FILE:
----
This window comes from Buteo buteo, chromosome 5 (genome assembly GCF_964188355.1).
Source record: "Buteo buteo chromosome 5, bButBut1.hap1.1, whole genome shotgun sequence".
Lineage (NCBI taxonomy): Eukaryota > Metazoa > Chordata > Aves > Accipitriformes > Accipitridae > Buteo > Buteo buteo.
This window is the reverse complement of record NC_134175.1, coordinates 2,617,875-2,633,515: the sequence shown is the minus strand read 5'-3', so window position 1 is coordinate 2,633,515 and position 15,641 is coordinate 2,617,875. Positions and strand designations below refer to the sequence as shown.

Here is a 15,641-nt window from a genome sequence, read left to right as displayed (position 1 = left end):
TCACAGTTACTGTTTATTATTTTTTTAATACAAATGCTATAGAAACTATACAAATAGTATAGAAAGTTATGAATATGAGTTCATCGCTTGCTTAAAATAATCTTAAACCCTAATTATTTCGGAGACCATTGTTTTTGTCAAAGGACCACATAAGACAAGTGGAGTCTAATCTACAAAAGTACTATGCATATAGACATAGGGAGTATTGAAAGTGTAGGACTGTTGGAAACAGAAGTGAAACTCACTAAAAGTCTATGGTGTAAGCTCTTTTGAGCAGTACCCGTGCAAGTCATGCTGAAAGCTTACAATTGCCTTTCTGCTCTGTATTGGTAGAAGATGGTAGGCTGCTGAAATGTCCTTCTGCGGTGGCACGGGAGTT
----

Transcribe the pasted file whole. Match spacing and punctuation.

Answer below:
This window comes from Buteo buteo, chromosome 5 (genome assembly GCF_964188355.1).
Source record: "Buteo buteo chromosome 5, bButBut1.hap1.1, whole genome shotgun sequence".
Lineage (NCBI taxonomy): Eukaryota > Metazoa > Chordata > Aves > Accipitriformes > Accipitridae > Buteo > Buteo buteo.
This window is the reverse complement of record NC_134175.1, coordinates 2,617,875-2,633,515: the sequence shown is the minus strand read 5'-3', so window position 1 is coordinate 2,633,515 and position 15,641 is coordinate 2,617,875. Positions and strand designations below refer to the sequence as shown.

Here is a 15,641-nt window from a genome sequence, read left to right as displayed (position 1 = left end):
TCACAGTTACTGTTTATTATTTTTTTAATACAAATGCTATAGAAACTATACAAATAGTATAGAAAGTTATGAATATGAGTTCATCGCTTGCTTAAAATAATCTTAAACCCTAATTATTTCGGAGACCATTGTTTTTGTCAAAGGACCACATAAGACAAGTGGAGTCTAATCTACAAAAGTACTATGCATATAGACATAGGGAGTATTGAAAGTGTAGGACTGTTGGAAACAGAAGTGAAACTCACTAAAAGTCTATGGTGTAAGCTCTTTTGAGCAGTACCCGTGCAAGTCATGCTGAAAGCTTACAATTGCCTTTCTGCTCTGTATTGGTAGAAGATGGTAGGCTGCTGAAATGTCCTTCTGCGGTGGCACGGGAGTT